Title Bout: Minneapolis

This summer we moved out of Minnesota. For the past six years I lived in several residences across Minneapolis, one of which was the only place I’ve lived longer than a year since leaving my parents’ house (three whole years in that attic on Pleasant Avenue!). Laura is from a suburb of the area, so her connection goes back even further. Of all the things we loved about the city (books, parks, beer, fall, close friends, dog and baby origins) a huge part of the life revolved around enjoying music. Thankfully some artists have put their love of the city into song. If you know Minneapolis, tell us which one you like best. It may just depend on the season…

Lucinda Williams (2003)

In this first contribution, Lucinda Williams outlines the Minneapolis that makes up the bulk of the year, and a good chunk of my memories. It’s a lonely love song where “snow covers the streetlamps and the windowsills.” That’s a view I can recall from several top-floor apartments, where the world was white for months. She sings that she “never got around to this bitter winter” as acoustic and slide guitars accompany her wavering voice. The winters are indeed hard to accept–you just survive them. In the song, a companion has left Minneapolis, and the narrator longs for the “spring’s virgin buds” but is wrestled back down by the “black clouds that cover up the sun again.” For all the dismal imagery, it’s a sweet tune as well as sad, cathartic instead of angry. I imagine listening to it while waiting for a downtown bus during a snowfall, headphones tucked up under the stocking cap. It would also pair well with red wine.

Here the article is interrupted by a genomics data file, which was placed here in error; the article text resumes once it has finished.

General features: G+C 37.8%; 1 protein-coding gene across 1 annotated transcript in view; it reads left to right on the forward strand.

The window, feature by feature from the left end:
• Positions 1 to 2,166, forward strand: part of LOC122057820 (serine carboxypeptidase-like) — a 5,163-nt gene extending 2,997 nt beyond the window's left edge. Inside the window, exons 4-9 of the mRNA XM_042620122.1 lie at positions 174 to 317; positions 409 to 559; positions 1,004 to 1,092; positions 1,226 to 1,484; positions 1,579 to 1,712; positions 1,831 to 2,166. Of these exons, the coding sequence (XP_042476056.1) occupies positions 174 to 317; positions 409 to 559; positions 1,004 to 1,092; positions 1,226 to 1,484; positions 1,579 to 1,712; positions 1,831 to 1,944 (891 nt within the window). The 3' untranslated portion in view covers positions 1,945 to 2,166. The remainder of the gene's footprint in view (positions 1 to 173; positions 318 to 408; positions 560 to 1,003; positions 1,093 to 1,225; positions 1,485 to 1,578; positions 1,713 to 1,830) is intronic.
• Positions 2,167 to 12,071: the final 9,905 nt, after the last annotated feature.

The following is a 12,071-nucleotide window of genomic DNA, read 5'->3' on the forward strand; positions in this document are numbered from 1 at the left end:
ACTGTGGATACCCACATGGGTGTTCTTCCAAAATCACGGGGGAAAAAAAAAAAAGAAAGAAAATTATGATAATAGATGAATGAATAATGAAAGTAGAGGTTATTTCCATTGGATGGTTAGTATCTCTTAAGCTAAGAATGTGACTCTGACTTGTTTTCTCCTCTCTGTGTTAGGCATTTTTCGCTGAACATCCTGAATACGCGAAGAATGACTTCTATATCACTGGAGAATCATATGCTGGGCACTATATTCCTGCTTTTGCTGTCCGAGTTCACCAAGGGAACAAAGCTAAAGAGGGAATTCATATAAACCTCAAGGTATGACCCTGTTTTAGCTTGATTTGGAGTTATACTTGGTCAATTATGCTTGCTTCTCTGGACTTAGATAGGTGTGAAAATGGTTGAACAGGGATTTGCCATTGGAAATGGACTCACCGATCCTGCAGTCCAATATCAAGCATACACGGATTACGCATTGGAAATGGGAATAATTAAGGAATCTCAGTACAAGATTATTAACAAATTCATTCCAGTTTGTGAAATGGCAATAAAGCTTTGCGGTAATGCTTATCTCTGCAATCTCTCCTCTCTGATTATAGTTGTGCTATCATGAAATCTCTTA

Mark Mallman (2011)

How to forget that day in Minneapolis? Leap headfirst into summer. There is a collective amnesia that sets on the city after the snow melts, and all the outdoor festivals, water sports, and lively sidewalks keep residents blissfully forgetful of the few months previous when they were cursing the very ground they walked on (because it was buried under ice). Mark Mallman’s song speaks to this new warm season. “How could anybody protest city life?” he asks, the amnesia upon him. This is his anthem for his favorite spot in the Central time zone, where summer means a party is possible. A consistent beat leads into the rhythmic keys that Mallman crafts most of his songs around. The pace never slows through this reflection of youth and homecoming. The first time I heard this on The Current I was crossing an intersection on 26th Street in uptown, and although I was older than twenty, I still loved how the song connected this part of the city with a trip to First Avenue. Plenty of summer nights saw me biking or busing to and from the venue, in “the city that river splits.” So if they had asked me, “are you satisfied?” my summer self would know how to answer. I never minded sweating it out in those small stuffy apartments, the city just outside.

Winner: So two songs for two seasons, about one schizophrenic locale in the Midwest. Which tune sums up the watery city best? They each fit their calendar months so well. Right now I can easily recall the recent summer, yet some wet chilly days will soon lead into winter. The streets and dwellings of my Minneapolis were defined so much by each of these environments. I think I have to give the bout to Mark Mallman, ’cause all I ever wanted was Central Time. Even Ms. Williams could shed her sorrow with a summer song like that.


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